We are likely in a defining moment for the future of technology in education. With the imposed national lockdown, schools, teachers and pupils have been cornered into finding innovative ways to continue pupils’ learning. This may exist in the form of video classes, online games or even using YouTube to give lessons.
This poses an interesting question: if technology can allow schools, companies and even countries to continue to function during a global pandemic, why isn’t there a heavier focus on technology within the school curriculum?
How is IT currently utilised?
Technology within a secondary school setting is vastly different to that in a primary school setting.
Thankfully, technology has been taught in primary school – even at a basic level – so at the KS3 and KS4 level, the idea is to build on that grounding of knowledge and, with any luck, spark a skill or passion.
So, let’s consider at what technology secondary schools currently use and how it’s utilised:
ICT lessons: IT lessons are now more in-depth and technical, with a more intense focus on software and even projects set exclusively using applications such as databases and spreadsheets.
Interactive Tables: Last time, we discussed the use of interactive whiteboards in primary schools (yes, they’re still used in secondary schools). Some secondary schools are now even implementing interactive tables – you guessed it, an interactive whiteboard that isn’t on the wall – though probably better suited to the younger side of secondary school.
Increased use in lessons: It’s 2020, and by this point technology is used in some form in pretty much every subject. Whether that be in the form of devices (computers, whiteboards), applications (maths software) or simply for research purposes, it’s always there.
Technology-based subjects: KS3 represents the introduction of brand-new subjects into a pupil’s education: Graphic Design, Resistant Materials, Foreign Languages, to name a few. Many of these new subjects contain a need for technology in some capacity and can teach pupils new ways of using said technology.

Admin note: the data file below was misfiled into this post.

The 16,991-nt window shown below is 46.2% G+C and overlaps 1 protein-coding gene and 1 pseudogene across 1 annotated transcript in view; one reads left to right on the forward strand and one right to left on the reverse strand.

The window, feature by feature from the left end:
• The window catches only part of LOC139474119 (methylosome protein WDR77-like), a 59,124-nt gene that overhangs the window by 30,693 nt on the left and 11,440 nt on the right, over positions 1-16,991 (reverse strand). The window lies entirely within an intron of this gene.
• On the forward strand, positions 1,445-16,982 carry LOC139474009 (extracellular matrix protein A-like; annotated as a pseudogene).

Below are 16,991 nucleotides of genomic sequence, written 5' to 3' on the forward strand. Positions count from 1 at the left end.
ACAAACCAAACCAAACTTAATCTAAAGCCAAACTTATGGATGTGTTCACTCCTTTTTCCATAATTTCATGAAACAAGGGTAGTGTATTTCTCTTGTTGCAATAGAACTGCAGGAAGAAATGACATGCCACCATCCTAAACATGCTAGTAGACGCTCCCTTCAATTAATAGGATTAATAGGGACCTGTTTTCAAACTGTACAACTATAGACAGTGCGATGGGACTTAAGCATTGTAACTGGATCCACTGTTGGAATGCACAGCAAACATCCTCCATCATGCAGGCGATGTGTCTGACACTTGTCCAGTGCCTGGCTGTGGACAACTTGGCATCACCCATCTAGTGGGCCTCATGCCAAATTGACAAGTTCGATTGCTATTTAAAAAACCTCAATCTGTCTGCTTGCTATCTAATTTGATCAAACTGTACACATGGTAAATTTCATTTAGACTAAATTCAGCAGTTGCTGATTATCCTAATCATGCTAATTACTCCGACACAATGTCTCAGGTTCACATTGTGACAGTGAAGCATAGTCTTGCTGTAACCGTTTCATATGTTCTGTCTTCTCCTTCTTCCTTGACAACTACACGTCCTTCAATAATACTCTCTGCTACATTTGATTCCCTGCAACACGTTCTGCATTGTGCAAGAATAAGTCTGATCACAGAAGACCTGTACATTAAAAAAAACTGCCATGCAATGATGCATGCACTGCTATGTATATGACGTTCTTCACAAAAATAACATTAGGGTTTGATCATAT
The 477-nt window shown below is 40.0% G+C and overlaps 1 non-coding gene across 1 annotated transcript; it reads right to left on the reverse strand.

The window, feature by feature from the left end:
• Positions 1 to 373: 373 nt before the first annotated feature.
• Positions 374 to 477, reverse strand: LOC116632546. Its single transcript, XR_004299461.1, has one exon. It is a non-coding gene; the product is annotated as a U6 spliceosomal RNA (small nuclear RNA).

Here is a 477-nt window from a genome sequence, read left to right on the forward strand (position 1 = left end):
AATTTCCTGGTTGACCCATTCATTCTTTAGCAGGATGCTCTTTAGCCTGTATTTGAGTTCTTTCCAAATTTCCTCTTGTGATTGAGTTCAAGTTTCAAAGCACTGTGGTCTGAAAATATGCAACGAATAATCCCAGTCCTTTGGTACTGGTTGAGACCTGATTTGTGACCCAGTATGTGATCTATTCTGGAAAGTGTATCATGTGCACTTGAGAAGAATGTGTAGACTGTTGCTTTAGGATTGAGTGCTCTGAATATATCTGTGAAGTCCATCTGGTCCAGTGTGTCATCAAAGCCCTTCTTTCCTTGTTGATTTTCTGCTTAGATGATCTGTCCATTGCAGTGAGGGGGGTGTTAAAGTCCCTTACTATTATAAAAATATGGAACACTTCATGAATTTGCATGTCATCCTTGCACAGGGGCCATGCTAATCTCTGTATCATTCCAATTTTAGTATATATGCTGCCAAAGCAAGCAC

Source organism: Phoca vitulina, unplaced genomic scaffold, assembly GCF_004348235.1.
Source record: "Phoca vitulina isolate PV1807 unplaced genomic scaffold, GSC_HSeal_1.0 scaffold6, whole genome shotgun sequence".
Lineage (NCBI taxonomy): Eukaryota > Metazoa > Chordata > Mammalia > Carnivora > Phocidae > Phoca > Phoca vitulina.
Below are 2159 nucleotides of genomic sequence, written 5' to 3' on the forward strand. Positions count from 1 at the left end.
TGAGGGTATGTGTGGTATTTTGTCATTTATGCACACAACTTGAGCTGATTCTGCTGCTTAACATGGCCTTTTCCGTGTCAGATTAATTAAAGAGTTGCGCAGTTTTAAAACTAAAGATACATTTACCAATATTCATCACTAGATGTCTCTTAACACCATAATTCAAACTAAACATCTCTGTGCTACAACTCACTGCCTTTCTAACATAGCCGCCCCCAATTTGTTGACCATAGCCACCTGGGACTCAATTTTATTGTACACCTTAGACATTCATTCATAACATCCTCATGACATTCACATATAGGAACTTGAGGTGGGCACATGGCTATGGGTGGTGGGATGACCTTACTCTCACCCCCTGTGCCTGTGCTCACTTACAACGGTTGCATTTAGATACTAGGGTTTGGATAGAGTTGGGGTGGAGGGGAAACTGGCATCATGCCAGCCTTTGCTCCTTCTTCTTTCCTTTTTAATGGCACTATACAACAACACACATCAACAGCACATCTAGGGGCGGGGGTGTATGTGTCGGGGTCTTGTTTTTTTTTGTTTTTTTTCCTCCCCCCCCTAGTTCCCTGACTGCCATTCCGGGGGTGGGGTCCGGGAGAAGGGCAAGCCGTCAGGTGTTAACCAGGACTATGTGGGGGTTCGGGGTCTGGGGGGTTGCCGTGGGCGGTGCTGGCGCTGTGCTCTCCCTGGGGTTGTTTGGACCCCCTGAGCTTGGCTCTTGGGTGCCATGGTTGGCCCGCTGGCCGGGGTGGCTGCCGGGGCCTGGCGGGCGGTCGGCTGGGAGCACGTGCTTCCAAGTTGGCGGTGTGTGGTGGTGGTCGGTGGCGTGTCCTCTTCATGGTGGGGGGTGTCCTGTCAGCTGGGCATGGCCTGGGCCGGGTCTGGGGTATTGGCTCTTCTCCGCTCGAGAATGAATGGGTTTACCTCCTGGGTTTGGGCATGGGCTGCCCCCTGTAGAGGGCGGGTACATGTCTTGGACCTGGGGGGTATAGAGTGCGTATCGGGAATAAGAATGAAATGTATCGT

Now we’ve explored what and how technology is currently utilised within a secondary school setting, it’s time we look at how this can be improved and what other aspects of technology could be introduced.
What more can be done?
ICT remains a mandatory subject in the national curriculum all the way through to KS4, or Year 10, where student have the option to continue studying further. A compelling case could be made for ICT joining English, Maths, Science (and a couple of others) as a compulsory lesson all the way through the Key Stages of education.
Either way, here are some of our ideas that could be integrated:
Troubleshooting and fixing technology (rather than just theory)
Potential careers within technology and the skills that accompany them (including YouTuber, gamer, television/movie editing, graphic design, camerawork)
Put even more theory into practice – create and edit a video from scratch, build or fix a PC.
Encourage use of mobile phones and laptops in class with network games, quizzes etc.
If you’ve enjoyed this blog, why not go back and have read of our exploration of technology in primary schools? If you have any ideas on how we can improve or increase the use of technology within secondary schools, please let us know on our social media channels!
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